Missouri Primary Voting In Kansas City — Coronavirus Prevention And Mayor Lucas Turned Away
This story was updated at 12:10 p.m. Tuesday, March 10.
Missouri voters around the Kansas City metro head to the polls Tuesday to vote for their choice in the 2020 presidential primary.
Much of the focus will be on the Democratic race, which has turned into a two-man contest between former Vice President Joe Biden and Vermont Senator Bernie Sanders. But Missouri voters can also cast ballots for the Republican, Libertarian, Green and Constitution Party candidates.
In the closely watched Democratic contest, Misssouri has 68 pledged delegates and 10 superdelegates on the line.
Will Hansen was one of the first in line at the Don Bosco Center in Kansas City Tuesday morning. He said his excitement is what got him out the door.
“I was here early in the midterms [in 2018], and I'm here early now. In the last few years, I've been a lot more involved than before. This is something that I'm excited and happy to do,” he said.
Robert Stroker, voting at a church in Kansas City's Hyde Park neighborhood, said his choice came down to electability. He voted for Joe Biden.
“I think he’s got a much better shot at beating [President] Trump in a general election than Bernie Sanders. But if Bernie Sanders is the candidate, by all means, he’ll have my vote, ” said Stroker.
But Matthew Wolz at the Tony Aguirre Community Center near downtown said electability has never been a factor for him. Instead, he has a unique way of choosing his candidate.
“I use the Select Smart website. I've been using it for the last three or four cycles now. It aligns you to the person who best fits your stance rather than all the other reasons that people use,” said Wolz.
Having taken Select Smart's online questionnaire, Wolz said he would be voting for Sanders.
Meanwhile, Lori Davis said she wasn’t impressed by her options at the polls after former New York City Mayor Michael Bloomberg and Massachusetts Senator Elizabeth Warren dropped out after Super Tuesday last week.
“I struggle with it being the same type of candidate. Again, we have older white men, but that’s what we have. And maybe that's the best for beating Trump,” said Davis.
Kansas City mayor turned away
Early voting wasn't without issues. Kansas City Mayor Quinton Lucas tweeted that he was turned away from the polling place where he has voted in previous elections.
I made a video this morning about the importance of voting and then got turned away because I wasn’t in the system even though I’ve voted there for 11 years, including for myself four times! Go figure, but that’s okay. We’ll be back later today! #Vote #KCMO pic.twitter.com/3mYNrO6jmC— Mayor Q (@QuintonLucasKC) March 10, 2020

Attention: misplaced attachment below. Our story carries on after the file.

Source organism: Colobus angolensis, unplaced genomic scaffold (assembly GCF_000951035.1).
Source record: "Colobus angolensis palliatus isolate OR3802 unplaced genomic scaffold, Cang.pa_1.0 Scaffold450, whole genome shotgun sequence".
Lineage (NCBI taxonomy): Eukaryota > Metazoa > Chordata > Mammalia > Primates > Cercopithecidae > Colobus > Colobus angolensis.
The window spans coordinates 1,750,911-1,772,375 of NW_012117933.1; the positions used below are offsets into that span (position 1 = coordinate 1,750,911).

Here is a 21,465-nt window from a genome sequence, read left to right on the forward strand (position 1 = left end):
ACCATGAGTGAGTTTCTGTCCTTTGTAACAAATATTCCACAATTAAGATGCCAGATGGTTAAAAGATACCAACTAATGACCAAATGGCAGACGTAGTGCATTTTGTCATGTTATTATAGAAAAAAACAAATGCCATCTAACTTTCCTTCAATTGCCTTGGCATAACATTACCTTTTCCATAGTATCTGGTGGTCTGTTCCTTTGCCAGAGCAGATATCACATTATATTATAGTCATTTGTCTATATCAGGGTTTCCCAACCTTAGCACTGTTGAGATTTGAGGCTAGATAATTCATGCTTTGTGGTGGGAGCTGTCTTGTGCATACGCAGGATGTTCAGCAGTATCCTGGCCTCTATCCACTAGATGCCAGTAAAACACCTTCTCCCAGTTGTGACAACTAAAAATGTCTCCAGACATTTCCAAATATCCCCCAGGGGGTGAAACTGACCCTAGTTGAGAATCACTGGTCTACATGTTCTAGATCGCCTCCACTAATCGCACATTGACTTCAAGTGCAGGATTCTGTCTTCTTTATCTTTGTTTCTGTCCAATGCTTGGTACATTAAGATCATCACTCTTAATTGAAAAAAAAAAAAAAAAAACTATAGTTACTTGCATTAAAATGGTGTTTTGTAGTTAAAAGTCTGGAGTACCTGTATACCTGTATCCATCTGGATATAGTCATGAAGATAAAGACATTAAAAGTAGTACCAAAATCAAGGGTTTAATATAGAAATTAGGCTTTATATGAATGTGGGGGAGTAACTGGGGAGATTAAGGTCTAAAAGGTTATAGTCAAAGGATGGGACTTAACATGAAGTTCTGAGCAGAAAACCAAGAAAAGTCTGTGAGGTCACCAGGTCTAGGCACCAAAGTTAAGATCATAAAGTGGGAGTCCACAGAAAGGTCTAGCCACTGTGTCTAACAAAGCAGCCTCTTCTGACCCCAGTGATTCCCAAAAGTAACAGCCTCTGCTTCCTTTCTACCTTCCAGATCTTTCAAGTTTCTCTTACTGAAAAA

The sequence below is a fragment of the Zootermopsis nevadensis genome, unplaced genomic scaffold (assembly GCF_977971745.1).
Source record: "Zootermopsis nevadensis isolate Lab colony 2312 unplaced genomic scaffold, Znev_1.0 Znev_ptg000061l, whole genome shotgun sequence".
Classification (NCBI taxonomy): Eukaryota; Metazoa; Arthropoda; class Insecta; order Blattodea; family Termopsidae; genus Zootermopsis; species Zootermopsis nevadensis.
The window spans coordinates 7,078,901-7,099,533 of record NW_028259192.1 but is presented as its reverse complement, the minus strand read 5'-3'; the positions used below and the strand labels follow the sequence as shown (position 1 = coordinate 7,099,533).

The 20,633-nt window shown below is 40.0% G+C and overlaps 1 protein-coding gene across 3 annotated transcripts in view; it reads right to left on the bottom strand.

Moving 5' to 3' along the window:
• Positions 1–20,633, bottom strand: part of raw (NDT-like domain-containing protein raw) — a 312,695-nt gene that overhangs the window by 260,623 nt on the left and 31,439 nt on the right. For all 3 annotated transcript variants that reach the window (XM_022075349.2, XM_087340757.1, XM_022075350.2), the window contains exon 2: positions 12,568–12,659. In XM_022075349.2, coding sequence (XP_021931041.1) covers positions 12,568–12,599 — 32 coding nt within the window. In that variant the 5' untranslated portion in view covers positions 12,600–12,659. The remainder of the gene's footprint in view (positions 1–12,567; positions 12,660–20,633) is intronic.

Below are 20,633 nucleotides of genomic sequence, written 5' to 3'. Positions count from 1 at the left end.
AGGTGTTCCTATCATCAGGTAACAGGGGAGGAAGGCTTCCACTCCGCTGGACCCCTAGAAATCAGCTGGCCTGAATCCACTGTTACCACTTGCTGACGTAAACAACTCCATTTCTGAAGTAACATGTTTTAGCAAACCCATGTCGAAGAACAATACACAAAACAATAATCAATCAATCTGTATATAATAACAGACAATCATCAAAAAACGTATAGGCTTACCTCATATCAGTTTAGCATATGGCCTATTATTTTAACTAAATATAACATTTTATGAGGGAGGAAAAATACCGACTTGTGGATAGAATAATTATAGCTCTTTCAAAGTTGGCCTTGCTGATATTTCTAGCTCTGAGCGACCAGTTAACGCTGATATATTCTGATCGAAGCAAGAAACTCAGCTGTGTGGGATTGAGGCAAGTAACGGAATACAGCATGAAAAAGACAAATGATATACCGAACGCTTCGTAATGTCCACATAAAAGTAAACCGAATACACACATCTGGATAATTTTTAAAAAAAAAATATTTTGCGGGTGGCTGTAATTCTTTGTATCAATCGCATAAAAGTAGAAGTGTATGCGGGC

He later tweeted an update, "Talked to the election director this AM and will be following up further. If the mayor can get turned away, think about everyone else... We gotta do better."
A few hours later, Lauri Ealom, the Democratic Party Election Director for the Kansas City Election Board, tweeted out her explanation of what happened. She said the poll worker "entered [Lucas'] information incorrectly," transposing his name, entering Lucas' last name as his first and his first name as his last.
Ealom went on to say that if any other voters experienced trouble at the polls they could still vote using provisional ballots.
Lucas said he would return to his polling place at Mount Pleasant Baptist Church at 4:30 p.m. Tuesday to cast his ballot.
Amid heightened fears of the nationwide spread of the new coronavirus, COVID-19, Kansas City-area election officials took exra precautions ahead of Tuesday's vote.
Jackson County Election Director Tammy Brown said they sent out disinfectant wipes to all polling places and encouraged poll workers to regularly wipe down voting machines and styluses voters use to make their selections.
But, she said, some polling places may be lacking hand sanitizer.
"By the time we looked into hand sanitizer, we had already started delivering it to our polls and that's when prices all spiked and we couldn't find enough to get to all locations," she said.
Meanwhile, the Kansas City Election Board sent sanitary kits to each polling place.
"We have sanitary wipes, Purell, Lysol spray, anti-bacterial spray, alcohol wipes," said Shawn Kieffer, the Republican Election Director of the KCEB.
Polls stay open in Missouri until 7 p.m. Local election officials say if you arrive by 7 p.m. you can wait in line until you vote.
Correction: Monday was used twice in this story; references have been updated to Tuesday.
Jodi Fortino is a news intern at KCUR. Noah Taborda also contributed to this report.